Mud rooms are a great place for baskets. That room just inside the back door where you keep your hats, gloves, overcoats, and boots. Katherine has made a number of willow baskets by commission for such a purpose. They are usually square baskets for efficient space use on shelving. One of the challenges is getting equally sized baskets. Although dowels are used on the corners, they are no forms or jigs used; just hands, eyes, and a ruler.
The set above is made from Green Dicks or Dicky Meadows willow grown here on our farm. Besides color and size, there is also a choice of handle styles. The ones above have an inset handle on two sides. The set below of red and green baskets have roped handles on one side. The handles are still made from willow; “roped” just refers to the technique or style. The customer wanted a roped handle on one side for pulling the baskets out from their place on a shelf, but not on the other side so that they can be pushed in flush with a wall.
This set was for a family of six. Wonder if they had a cat too?
knife, awl, curved awl, rapping iron
Above is a photo of the tools we sell at Katherine’s willow basketry classes. These aren’t the only tools that are needed to make willow baskets, but they are the ones that people don’t often have. The small curved knife is imported from the Vergez Blanchard company in France.They make a range of tools primarily for leather workers. Katherine bought her first Vergez knife from Jenny Crisp at the Basketmakers Association Spring Course at York in 2006. The small curved blade holds an edge well and the small round wood handle fits in the hand nicely for tasks like cutting scalloms. After searching for a similar knife with unsatisfactory results, we decided to import the Vergez knives from France.
The straight awl made in the US by the C.S. Osborne company can usually be found at a good hardware store, but we keep some on hand as well. The awl is used when passing a rod into or through the work or just holding the work to the lapboard. The curved awl and the rapping iron are made by Dave Swanson in nearby Bow, Washington. Dave is a blacksmith (among other skills). Katherine met Dave after his wife Wendy took a class with a visiting English basketmaker that Katherine organized. He has made quite a few rapping irons for Katherine and recently made a few curved awls as well. The rapping iron, as its name suggests, is for tightening up the work when weaving. The curved awl is used for tasks like inserting handle liners. Another essential tool is a good pair of pruning shears. We sometimes have Felco shears on hand for sale. We particularly like the #6 which fits smaller hands.Current prices for these tools are $32.50 each for the Vergez knife, the rapping iron, and curved awl; and $14 for the straight awl.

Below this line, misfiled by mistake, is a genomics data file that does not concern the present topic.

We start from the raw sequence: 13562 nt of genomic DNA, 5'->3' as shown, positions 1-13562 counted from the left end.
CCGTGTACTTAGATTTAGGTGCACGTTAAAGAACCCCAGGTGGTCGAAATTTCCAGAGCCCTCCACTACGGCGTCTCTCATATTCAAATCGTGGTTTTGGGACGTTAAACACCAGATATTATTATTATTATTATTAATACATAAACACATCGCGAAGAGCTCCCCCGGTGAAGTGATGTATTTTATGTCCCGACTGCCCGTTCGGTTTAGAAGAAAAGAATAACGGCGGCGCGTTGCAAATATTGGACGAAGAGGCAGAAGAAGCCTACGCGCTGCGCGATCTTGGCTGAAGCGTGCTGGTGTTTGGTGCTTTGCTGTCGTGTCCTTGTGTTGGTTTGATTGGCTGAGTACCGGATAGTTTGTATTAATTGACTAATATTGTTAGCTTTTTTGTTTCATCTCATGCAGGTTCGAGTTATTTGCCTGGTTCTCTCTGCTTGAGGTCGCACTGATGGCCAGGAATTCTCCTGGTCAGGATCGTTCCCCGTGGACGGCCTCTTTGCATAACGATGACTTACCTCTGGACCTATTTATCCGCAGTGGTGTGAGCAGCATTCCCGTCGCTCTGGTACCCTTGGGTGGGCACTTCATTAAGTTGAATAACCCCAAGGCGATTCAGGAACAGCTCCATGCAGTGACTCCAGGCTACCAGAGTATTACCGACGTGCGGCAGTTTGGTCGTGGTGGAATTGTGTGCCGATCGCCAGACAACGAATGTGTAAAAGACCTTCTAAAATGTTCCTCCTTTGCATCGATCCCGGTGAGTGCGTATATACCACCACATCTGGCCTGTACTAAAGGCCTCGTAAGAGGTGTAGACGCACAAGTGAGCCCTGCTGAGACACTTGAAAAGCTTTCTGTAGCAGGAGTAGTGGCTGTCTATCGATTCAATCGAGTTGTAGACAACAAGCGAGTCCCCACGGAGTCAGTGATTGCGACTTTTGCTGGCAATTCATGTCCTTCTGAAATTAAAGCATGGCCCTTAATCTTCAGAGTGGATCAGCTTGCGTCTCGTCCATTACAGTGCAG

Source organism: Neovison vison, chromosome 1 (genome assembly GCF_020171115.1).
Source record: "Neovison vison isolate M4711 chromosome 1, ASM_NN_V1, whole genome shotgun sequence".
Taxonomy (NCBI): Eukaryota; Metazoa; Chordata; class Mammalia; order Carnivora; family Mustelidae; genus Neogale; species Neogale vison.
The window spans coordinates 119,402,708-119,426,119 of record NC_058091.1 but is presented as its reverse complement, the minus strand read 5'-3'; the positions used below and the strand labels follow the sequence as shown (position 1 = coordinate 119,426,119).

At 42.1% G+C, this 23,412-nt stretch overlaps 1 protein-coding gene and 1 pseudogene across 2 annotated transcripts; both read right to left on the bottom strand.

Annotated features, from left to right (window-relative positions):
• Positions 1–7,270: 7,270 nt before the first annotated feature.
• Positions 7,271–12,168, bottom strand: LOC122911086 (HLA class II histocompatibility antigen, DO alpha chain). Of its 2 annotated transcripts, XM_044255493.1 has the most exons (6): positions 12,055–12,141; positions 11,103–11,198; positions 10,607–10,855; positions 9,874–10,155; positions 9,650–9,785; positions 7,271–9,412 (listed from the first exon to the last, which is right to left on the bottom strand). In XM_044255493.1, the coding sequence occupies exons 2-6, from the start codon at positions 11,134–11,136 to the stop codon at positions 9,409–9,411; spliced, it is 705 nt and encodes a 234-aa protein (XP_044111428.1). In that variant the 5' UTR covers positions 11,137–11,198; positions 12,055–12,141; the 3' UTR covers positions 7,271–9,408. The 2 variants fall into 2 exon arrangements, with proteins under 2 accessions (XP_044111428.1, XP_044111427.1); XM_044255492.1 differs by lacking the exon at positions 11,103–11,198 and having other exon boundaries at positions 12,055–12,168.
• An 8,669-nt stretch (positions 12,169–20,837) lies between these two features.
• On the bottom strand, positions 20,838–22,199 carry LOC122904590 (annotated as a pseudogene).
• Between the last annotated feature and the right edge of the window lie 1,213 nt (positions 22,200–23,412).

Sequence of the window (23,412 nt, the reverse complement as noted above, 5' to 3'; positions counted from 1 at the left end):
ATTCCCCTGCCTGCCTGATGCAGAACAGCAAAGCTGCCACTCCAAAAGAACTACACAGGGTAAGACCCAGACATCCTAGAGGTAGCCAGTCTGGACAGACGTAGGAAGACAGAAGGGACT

Katherine teaching willow basketmaking
We recently mailed out our schedule of willow basketry classes for 2009. Katherine Lewis has seven classes scheduled for the Mount Vernon area. The classes are two days and everyone leaves with a finished basket, usually pretty nice even if they are a beginner. We provide the materials and have plenty of tools for everyone. There is a variety of baskets to choose from and most classes will accomodate a range of skill levels. Check out our website for more information. Would you like to receive future mailings of classes and events from Dunbar Gardens? You can join our mailing list by sending an email (no text necessary) to firstname.lastname@example.org. We use “Mailman” software to manage our list; so you will be asked to verify your subscription through a return email message.
gathering basket class